This is an extremely important distinction that's being completely glossed over.

Could introducing elements of skill into slot games attract millennials to slots? Sure. Is it as simple as introducing elements of skill into slot games, even if it means the gambler is guaranteed to lose the same or more than he or she would playing a neo-classic penny video slot?

 Only if you think millennials are stupid.

This is part of what makes the topic of the potential for "skill-based" gaming so complicated. Everybody talks about the demand for elements of skill, but almost nobody talks about the price to the player -- the house advantage -- which is at least equally fundamental.

The player needs to have an incentive to develop the skills. This means that at a minimum, a player who becomes proficient on a new skill-based game must be able to play at a lower house advantage -- that is, lose at a slower rate -- than the player would on a comparable skill-less slot machine at the same stakes.

The model for this is video poker. Again, as we discussed last year, the primary reason video poker is so prominent in locals casinos is because a player who plays well can reduce the house advantage compared to other slot games at comparable stakes.

People who gamble more frequently demand better value on their gamble, as do people with gambling skills. And so, if skill-based games are going to generate any meaningful volume, the price of gambling – the house advantage -- matters.

Thinking about gamblers correctly

The millennial problem is a loaded question unto itself.

It starts with the presumption that millennials fundamentally don’t like casino gambling as it exists today. It then asks the observer to explain why millennials don’t like casino gambling, without bothering to question whether the underlying presumption is true. As presented, the millennial problem then asks for definitive solutions to a problem which may or may not exist, with little to go on except questionable interpretations of wildly overgeneralized assumptions.

So that's where we are today.

The truth is, the gaming industry has evolved constantly in modern times, so regardless of whether or not there actually is a millennial problem, there's certainly room -- and probably a need -- for the industry to explore new opportunities, including online and mobile gaming in general; online poker, DFS and eSports; and potential skill-based applications. That said, if there is a millennial problem, it's probably not nearly as serious as it's being made out to be.

The real problem is not with millennials, but rather with the way the industry thinks about gamblers. And to address that, three things need to happen:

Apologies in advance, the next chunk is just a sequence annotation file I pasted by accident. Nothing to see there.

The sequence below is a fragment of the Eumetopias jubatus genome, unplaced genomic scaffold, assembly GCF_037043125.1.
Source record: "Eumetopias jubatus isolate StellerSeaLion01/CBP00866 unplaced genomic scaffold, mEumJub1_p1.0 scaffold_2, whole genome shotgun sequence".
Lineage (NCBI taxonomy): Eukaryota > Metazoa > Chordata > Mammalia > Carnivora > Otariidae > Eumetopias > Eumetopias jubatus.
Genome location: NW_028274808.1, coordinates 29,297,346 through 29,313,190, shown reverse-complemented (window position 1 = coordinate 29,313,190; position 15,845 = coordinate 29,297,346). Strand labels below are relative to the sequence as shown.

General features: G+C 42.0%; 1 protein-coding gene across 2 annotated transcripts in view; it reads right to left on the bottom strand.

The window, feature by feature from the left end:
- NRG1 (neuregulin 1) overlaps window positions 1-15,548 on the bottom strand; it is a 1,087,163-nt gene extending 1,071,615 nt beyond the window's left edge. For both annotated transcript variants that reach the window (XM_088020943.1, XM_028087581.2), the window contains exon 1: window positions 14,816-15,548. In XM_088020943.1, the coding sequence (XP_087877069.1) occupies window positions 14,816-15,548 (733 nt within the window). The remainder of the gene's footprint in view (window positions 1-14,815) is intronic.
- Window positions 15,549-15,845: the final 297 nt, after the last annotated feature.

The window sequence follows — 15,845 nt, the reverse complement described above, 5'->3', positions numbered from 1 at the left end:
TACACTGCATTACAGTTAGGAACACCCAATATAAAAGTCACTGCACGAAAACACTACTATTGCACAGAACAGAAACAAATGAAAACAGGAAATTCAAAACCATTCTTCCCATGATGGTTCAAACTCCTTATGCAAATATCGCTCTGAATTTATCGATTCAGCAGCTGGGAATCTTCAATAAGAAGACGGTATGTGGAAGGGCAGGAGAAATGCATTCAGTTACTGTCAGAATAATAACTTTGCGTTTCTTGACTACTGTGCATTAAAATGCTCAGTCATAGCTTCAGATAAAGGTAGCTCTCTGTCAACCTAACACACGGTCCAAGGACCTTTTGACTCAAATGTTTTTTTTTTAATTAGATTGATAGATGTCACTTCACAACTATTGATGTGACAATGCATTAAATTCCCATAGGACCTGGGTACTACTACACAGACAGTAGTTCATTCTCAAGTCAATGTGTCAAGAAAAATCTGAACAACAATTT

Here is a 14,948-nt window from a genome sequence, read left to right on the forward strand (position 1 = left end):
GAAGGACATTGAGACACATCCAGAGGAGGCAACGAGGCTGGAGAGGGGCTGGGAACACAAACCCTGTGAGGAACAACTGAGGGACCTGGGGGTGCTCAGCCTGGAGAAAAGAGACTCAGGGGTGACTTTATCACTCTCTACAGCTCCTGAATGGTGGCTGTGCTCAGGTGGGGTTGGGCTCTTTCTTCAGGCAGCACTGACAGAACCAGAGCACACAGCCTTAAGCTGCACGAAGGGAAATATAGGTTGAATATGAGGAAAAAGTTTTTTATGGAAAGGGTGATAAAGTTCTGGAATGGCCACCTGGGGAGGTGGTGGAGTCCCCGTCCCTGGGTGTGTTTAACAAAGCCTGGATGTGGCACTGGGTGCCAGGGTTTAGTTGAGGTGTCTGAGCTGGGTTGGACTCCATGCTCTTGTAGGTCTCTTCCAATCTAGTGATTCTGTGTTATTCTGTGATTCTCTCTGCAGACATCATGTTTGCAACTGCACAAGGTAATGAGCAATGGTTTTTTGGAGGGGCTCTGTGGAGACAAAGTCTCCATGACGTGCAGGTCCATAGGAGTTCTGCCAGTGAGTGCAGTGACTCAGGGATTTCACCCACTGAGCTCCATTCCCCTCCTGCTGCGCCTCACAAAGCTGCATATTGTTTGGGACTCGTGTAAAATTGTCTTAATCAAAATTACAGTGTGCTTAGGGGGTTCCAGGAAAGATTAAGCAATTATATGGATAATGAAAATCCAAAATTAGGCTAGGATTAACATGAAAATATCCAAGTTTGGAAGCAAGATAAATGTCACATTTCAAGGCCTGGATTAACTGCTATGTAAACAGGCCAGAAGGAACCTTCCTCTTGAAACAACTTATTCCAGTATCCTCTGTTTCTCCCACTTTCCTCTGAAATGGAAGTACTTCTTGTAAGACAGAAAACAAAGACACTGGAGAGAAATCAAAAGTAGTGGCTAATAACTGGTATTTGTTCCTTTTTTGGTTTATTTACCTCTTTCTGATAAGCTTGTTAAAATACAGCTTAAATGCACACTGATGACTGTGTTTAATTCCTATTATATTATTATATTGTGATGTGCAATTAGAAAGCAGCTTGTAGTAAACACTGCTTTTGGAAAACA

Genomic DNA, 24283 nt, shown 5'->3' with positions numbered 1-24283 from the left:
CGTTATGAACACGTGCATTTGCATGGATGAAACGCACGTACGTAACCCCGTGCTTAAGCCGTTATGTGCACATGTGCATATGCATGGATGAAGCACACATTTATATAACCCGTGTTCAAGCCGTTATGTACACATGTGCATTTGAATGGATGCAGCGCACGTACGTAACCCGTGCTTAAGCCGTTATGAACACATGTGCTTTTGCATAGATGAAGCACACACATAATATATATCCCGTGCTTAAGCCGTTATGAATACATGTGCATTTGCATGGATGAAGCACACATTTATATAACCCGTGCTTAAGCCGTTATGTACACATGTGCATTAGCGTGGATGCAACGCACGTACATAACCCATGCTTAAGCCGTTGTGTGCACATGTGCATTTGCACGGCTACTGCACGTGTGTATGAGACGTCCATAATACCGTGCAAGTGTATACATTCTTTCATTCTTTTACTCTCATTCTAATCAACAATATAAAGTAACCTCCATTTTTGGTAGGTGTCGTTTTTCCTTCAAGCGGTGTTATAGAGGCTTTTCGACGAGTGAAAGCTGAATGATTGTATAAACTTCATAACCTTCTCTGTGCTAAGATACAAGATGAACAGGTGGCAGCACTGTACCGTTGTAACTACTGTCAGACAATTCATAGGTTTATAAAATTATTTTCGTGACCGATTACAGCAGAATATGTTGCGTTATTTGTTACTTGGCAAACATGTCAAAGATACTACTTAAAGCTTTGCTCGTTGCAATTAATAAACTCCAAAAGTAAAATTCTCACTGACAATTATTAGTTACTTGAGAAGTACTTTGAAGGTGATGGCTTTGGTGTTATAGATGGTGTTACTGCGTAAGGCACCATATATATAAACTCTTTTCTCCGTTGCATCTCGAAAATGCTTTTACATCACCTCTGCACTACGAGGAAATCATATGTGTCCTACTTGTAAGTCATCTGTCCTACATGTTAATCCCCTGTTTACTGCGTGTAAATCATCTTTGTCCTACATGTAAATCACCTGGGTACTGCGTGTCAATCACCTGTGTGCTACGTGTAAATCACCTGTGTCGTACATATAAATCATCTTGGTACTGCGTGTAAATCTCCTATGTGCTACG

1. The gaming industry needs to quit blaming millennials for all present and future problems.
  2. The industry needs to come to grips with the reality that the demand for casino gambling is not immune to basic economics.
  3. The industry needs to rethink the way it thinks about not just millennials, but gamblers in general.

The mere fact that house advantages have been rising steadily for two decades is a strong reflection of an overarching operating principle prevalent throughout the industry: Gamblers are too stupid to know the difference.

To me, that is the biggest problem with the approach of the gaming industry right now. As the house advantage has risen, the value of a gambling dollar has declined, and the industry has become increasingly reliant on gamblers not understanding this fact. And it's trying to make that work at a time when younger gamblers -- millennials -- are more knowledgeable about gambling than any generation to come before us.

More and more people are realizing how far the house advantage has risen. Word of mouth spreads the message that the gambling proposition is worse than ever before. This is particularly dangerous to the industry in the social-media-powered environment of today.

Thus, if you really want to appeal to millennials, what you really want to do is find a way to deliver gambling value, appeal to intelligent people, and let smart people sell their friends on your propositions.

For related gaming industry commentary from Jeff, check out:

Fool contributor Jeff Hwang is a game developer and President of High Variance Games LLC. Jeff is also the best-selling author of Pot-Limit Omaha Poker: The Big Play Strategy, the three-volume Advanced PLO series, and The Modern Baseball Card Investor. Follow Jeff on Twitter @RivalSchoolX.

 *Author's note: Some might argue that factoring "player reinvestment" – including the slot free play abomination -- the actual slot hold is more in line with historical hold percentages. However, the reality is that most people don't gamble enough to see such rewards.

This article represents the opinion of the writer, who may disagree with the “official” recommendation position of a Motley Fool premium advisory service. We’re motley! Questioning an investing thesis -- even one of our own -- helps us all think critically about investing and make decisions that help us become smarter, happier, and richer.